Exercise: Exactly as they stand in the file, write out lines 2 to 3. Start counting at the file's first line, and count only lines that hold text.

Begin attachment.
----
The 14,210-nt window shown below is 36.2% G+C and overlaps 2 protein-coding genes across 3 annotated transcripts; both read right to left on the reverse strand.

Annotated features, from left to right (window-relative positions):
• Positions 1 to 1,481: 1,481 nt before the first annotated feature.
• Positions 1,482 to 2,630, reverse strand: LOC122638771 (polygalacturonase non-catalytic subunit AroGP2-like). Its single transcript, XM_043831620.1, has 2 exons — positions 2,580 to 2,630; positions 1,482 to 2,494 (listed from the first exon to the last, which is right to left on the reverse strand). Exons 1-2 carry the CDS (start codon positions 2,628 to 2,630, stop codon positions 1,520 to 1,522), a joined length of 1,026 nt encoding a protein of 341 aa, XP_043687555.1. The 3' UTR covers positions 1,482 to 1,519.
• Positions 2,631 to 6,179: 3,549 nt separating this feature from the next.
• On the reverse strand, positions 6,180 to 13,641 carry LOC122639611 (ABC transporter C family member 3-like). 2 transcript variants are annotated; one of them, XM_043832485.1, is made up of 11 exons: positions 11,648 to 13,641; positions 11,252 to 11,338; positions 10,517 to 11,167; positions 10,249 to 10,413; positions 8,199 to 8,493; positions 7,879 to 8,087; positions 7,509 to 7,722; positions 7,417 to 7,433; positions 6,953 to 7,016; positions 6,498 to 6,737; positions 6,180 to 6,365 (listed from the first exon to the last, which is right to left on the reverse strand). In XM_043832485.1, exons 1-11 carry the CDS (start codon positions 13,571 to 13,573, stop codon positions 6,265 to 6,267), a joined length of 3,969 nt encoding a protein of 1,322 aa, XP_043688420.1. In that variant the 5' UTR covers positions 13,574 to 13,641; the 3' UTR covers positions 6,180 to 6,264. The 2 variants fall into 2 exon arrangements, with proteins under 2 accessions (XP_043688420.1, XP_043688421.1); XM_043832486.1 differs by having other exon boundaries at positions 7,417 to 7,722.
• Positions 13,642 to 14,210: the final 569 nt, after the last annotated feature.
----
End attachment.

Annotated features, from left to right (window-relative positions):
• Positions 1 to 1,481: 1,481 nt before the first annotated feature.